Repayment of Bank Debt vs Bonds

The asset sale covenant allows the group to opt to apply all proceeds from asset dispositions towards capital expenditure. Notably, it also permits repayment of “indebtedness secured by a lien on the collateral which ranks pari with the liens securing the note”, without proportionate repayment of the bonds (if such indebtedness is not “public debt”). It has been noted that the credit facility may not fall within the definition of “public debt” in the offering memorandum, therefore the group may be able to apply proceeds from asset disposals solely in repayment of the credit facility.

There is a further carve-out from the definition of asset disposition in the offering memorandum which permits the sale of the assets of CIN or its restricted subsidiaries for the purpose of paying state aid repayments or similar fines incurred in respect of the ongoing state aid investigation up to €100 million.

The offering memorandum for the notes contains an asset sale covenant which dictates what the restricted group can do with proceeds from asset dispositions.

The covenant prescribes:
  1. The disposing entity must receive consideration for the asset that is at least at a fair market value;
  2. The consideration received must comprise at least 75% in cash or in cash equivalents which could include any non-cash consideration capped at greater of either €20 million and 2.1% total assets;
  3. The cash received is applied towards one of the following (or in any combination of them:
- To repay:
indebtedness of a non-guarantor restricted subsidiary; or
indebtedness that is secured by assets that are not collateral, or
to repay indebtedness secured by a lien on the collateral which ranks pari with the liens securing the note;
within 365 days of the later of receipt of proceeds or the asset disposal, provided that, if the debt repaid is “Pari Passu Indebtedness” that is “Public Debt”, the group also applies a proportionate amount to repayment of the bonds, by reference to the principal amount of such public debt and such bond debt outstanding, or

- To make an offer to repay the notes at 100% of principal outstanding, plus accrued and unpaid interest, or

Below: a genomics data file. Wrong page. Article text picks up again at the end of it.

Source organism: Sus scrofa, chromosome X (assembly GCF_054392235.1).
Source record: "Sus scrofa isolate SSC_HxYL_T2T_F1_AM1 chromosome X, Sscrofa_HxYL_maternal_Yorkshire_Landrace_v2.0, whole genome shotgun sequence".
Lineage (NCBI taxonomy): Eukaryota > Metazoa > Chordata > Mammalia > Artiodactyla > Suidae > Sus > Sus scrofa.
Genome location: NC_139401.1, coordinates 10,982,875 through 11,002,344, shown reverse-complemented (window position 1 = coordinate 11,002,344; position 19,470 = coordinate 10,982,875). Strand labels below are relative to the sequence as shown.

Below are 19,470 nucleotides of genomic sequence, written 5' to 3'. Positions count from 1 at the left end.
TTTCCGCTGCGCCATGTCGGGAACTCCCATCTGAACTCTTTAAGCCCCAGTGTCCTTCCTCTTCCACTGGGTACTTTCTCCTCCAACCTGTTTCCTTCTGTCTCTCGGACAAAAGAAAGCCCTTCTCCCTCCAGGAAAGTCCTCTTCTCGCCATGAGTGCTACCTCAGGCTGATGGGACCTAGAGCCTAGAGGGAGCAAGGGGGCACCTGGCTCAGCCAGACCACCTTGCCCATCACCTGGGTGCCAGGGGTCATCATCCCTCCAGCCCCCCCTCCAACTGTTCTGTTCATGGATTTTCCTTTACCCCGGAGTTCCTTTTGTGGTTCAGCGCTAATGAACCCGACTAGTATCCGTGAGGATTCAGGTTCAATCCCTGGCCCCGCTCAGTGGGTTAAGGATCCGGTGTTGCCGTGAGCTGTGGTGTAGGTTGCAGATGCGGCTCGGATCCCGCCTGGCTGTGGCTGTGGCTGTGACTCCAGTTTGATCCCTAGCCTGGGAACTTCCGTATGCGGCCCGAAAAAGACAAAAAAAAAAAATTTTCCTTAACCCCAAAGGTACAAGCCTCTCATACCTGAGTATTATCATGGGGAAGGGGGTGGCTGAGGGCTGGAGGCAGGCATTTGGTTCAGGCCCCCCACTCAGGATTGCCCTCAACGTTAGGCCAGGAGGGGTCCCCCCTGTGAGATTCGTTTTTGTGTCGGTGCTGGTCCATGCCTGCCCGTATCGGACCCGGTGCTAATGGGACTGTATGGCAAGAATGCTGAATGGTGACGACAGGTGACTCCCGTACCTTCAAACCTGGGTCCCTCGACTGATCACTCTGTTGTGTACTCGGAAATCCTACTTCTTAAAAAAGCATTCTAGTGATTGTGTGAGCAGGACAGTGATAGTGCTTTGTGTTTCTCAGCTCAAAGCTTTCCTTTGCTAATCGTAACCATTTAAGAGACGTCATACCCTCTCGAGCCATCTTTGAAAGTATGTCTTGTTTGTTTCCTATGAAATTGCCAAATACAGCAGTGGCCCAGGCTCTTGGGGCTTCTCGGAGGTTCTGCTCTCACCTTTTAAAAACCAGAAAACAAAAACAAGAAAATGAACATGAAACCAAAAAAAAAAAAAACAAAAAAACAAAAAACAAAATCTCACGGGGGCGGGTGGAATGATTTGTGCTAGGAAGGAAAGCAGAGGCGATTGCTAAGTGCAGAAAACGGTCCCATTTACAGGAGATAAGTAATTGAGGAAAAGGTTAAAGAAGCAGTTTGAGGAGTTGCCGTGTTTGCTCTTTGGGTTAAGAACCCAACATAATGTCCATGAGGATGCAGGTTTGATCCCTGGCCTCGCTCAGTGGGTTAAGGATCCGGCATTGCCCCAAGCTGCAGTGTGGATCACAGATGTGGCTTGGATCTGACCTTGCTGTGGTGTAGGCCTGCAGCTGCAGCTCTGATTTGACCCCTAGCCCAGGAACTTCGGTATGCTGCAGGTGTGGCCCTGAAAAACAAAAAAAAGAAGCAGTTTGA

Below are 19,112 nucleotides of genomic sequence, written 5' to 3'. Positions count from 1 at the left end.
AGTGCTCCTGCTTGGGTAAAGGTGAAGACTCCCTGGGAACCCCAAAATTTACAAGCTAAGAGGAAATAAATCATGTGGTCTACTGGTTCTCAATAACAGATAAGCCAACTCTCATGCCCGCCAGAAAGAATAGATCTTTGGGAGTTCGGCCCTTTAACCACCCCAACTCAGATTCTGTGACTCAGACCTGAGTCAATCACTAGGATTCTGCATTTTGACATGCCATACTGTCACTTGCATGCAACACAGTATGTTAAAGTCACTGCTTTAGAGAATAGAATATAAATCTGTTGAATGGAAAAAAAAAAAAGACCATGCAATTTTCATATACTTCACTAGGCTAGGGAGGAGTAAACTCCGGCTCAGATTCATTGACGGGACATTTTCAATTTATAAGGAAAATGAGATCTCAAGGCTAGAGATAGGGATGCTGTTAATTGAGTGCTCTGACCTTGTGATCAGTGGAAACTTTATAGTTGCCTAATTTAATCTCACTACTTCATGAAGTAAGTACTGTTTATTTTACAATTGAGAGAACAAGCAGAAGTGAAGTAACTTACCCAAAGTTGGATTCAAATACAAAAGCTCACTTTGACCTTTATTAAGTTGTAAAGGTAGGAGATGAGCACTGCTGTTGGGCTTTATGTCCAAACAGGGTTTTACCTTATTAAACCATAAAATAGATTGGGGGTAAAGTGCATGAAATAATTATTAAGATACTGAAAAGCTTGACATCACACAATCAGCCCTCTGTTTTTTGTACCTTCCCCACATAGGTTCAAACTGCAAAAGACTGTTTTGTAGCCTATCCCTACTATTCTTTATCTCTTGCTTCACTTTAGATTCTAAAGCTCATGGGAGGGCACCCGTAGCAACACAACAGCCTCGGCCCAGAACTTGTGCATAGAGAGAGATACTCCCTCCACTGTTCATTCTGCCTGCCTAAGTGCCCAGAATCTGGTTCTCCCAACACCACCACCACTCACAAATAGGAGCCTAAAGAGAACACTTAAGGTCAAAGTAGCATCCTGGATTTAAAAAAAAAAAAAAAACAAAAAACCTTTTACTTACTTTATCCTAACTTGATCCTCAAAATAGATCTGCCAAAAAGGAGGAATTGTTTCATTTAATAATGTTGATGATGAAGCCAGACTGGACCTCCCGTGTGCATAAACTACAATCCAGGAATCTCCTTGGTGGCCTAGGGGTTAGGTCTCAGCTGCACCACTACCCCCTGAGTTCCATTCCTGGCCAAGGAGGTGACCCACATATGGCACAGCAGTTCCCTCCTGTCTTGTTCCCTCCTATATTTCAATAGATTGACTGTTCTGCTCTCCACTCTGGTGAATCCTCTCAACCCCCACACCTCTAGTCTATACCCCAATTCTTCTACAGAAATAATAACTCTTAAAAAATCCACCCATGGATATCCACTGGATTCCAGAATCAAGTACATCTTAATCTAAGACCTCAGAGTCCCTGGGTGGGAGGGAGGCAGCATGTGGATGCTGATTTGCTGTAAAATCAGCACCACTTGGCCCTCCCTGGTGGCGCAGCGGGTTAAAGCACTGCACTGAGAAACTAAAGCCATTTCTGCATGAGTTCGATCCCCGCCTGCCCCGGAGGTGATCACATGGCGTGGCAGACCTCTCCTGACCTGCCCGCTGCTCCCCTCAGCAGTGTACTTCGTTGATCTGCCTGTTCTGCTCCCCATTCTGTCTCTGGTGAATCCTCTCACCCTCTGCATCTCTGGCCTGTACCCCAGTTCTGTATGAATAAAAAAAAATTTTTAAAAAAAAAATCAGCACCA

- To make a capital expenditure or invest in or commit to invest in additional assets within 365 days of the later of receipt of proceeds or the asset disposal.
Under the terms of the offering memorandum, “pari passu indebtedness” means indebtedness of the company or any guarantor that ranks equally in right of payment to the notes and which, in each case, is secured by liens on the collateral, including the credit agreement.

The definition of “public debt” refers to bonds, private placements and similar debt instruments issued by the Moby group.

It could be argued that the group’s credit facilities do not fall into this definition, meaning that the proceeds from an asset sale could be applied in repayment to solely in repayment of the bank debt as it is indebtedness secured by a lien on the collateral which ranks pari with the liens securing the note.

The restricted group may also temporarily reduce indebtedness using the asset disposition proceeds until the proceeds are finally applied.

The excess proceeds threshold is set at €20 million (so any proceeds received from a disposition or series of related disposition) which are not applied pursuant to the above waterfall, within 365 days of the receipt of the net proceeds, must be used to make an offer to repurchase notes and pari passu indebtedness (as the company elects) at par. If the proceeds received are less than €20 million, the proceeds can be used for general corporate purposes.

Within the definition of “Asset disposition”, carved out are dispositions with considerations less than €7.5 million and also, disposition of assets of CIN or its restricted subsidiaries of up to €100 million to satisfy any state aid repayments, interest in respect thereof, fines, penalties or similar amounts owing to Italian national, regional or other governmental or administrative agencies, other regulators or authorities or pursuant to court orders, judgments, decisions, settlements or resolutions in respect of the “Ongoing State Aid Investigation.”

Debt Incurrence

Sources told Reorg that several funds are considering lending new money to Moby in a broader redefinition of the company’s capital structure.